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I want to run a python script in a CENTOS server:

#!/usr/bin/env python
import socket
    import thread 
except ImportError:
    import _thread as thread #Py3K changed it.
class Polserv(object):
    def __init__(self):
        self.numthreads = 0
        self.tidcount   = 0
        self.port       = 843
        self.sock       = socket.socket(socket.AF_INET, socket.SOCK_STREAM)
        self.sock.setsockopt(socket.SOL_SOCKET, socket.SO_REUSEADDR, 1)
        self.sock.bind(('', self.port))
    def run(self):
        while True:
            thread.start_new_thread(self.handle, self.sock.accept()) 
    def handle(self,conn,addr):
        self.numthreads += 1
        self.tidcount   += 1
        while True:
            if not data:
            #if "<policy-file-request/>\0" in data:
            conn.sendall(b"<?xml version='1.0'?><cross-domain-policy><allow-access-from domain='*' to-ports='*'/></cross-domain-policy>")
        #conn.sendall(b"[#%d (%d running)] %s" % (tid,self.numthreads,data) )

Im using $ python flashpolicyd.py and it works fine... The question is: How to keep this script running even after I close the ssh console?

share|improve this question
possible duplicate of How to make a python script run like a service or daemon in linux –  piokuc May 7 '13 at 13:18
Not an exact duplicate -- the linked-to question is about a recurring task, this is about a network daemon; the solution to the other was cron, the solution to this is inetd (or equivalent). –  Robᵩ May 7 '13 at 13:33

4 Answers 4

up vote 19 down vote accepted

I use this code to daemonize my applications. It allows you start/stop/restart the script using the following commands.

python myscript.py start
python myscript.py stop
python myscript.py restart

In addition to this I also have an init.d script for controlling my service. This allows you to automatically start the service when your operating system boots-up.

Here is a simple example to get your going. Simply move your code inside a class, and call it from the run function inside MyDeamon.

import sys
import time
from daemon import Daemon

class YourCode(object):
        def run(self):
            while True:

class MyDaemon(Daemon):
        def run(self):
               # Or simply merge your code with MyDaemon.
               your_code = YourCode()

if __name__ == "__main__":
        daemon = MyDaemon('/tmp/daemon-example.pid')
        if len(sys.argv) == 2:
                if 'start' == sys.argv[1]:
                elif 'stop' == sys.argv[1]:
                elif 'restart' == sys.argv[1]:
                        print "Unknown command"
                print "usage: %s start|stop|restart" % sys.argv[0]
share|improve this answer
Ok.. but i cant see how to use this class in my script... may you teach? –  Filipe Tagliacozzi May 7 '13 at 13:25
I added a small example. –  eandersson May 7 '13 at 13:27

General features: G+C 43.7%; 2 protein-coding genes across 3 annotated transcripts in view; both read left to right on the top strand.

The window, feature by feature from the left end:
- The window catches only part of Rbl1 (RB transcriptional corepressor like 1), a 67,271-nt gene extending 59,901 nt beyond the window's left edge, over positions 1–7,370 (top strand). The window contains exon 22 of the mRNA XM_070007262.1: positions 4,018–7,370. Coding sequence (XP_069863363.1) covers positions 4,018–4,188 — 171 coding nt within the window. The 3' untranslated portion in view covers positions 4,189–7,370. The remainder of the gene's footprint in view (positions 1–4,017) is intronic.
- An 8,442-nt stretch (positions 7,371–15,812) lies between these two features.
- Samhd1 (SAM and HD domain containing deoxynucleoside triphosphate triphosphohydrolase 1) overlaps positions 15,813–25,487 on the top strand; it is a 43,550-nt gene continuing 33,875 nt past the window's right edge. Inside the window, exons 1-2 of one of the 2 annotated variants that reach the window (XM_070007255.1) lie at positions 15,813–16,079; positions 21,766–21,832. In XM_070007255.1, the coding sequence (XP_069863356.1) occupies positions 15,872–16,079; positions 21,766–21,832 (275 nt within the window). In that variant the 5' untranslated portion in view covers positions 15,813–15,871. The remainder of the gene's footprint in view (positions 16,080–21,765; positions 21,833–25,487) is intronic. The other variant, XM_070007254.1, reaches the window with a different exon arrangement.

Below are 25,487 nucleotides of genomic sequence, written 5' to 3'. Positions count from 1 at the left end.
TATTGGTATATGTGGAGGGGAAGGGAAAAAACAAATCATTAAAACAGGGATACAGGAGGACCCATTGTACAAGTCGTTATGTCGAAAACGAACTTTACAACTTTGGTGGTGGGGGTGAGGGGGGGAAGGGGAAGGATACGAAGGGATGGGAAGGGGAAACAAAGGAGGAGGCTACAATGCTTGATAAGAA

how would you use init.d script with MyDaemon? Assuming Daemon forks the MyDaemon process could this possibility fork a new process and then it might try to restart - because it thinks the script has finished (resulting in 1000's of running python processes). Can you maybe provide a quick / simple example of init.d with the simple python Dameon? –  sigi Mar 10 at 15:54
@sigi: Unless the script actually finishes the python daemon should prevent any new processes from starting up, but you can always just check for the pid file in your init.d script. I can update the answer when I have time in a day or two if you need a proper example. –  eandersson Mar 10 at 22:43
@eandersson: I thought the python daemon script you referred to does a process fork twice, and hence init.d (Upstart) I think needs to have an "expect daemon" command in the ".conf" file or something of that sort... I'm just wondering how you would make your Upstart .conf file look for a simple python daemon using the daemonizer script you reffered to - i.e. a simple example of how you use an init.d script for controlling your service would be really great... Thanks. –  sigi Mar 12 at 11:22

1) Install the supervisor package (more verbose instructions here):

sudo apt-get install supervisor

2) Create a config file for your daemon at /etc/supervisor/conf.d/flashpolicyd.conf:

command=python flashpolicyd.py

3) Restart supervisor to load your new .conf

supervisorctl update
supervisorctl restart flashpolicyd
share|improve this answer
I honestly like this approach because it separates the service out from the code. –  Ryan Mar 8 at 14:07

first import os module in your app than with use from getpid function get pid's app and save in a file.for example :

import os
pid = os.getpid()
op = open("/var/us.pid","w")
op.write("%s" % pid)

and create a bash file in /etc/init.d path: /etc/init.d/servername

PATHAPP="/etc/bin/userscript.py &"
case $1 in 
                echo "starting"
                $(python $PATHAPP)
                echo "stoping"
                PID=$(cat $PIDAPP)
                kill $PID


now , u can start and stop ur app with down command:

service servername stop service servername start


/etc/init.d/servername stop /etc/init.d/servername start

share|improve this answer

My non pythonic approach would be using & suffix. That is:

python flashpolicyd.py &

To stop the script

killall flashpolicyd.py

also piping & suffix with disown would put the process under superparent (upper):

python flashpolicyd.pi & | disown
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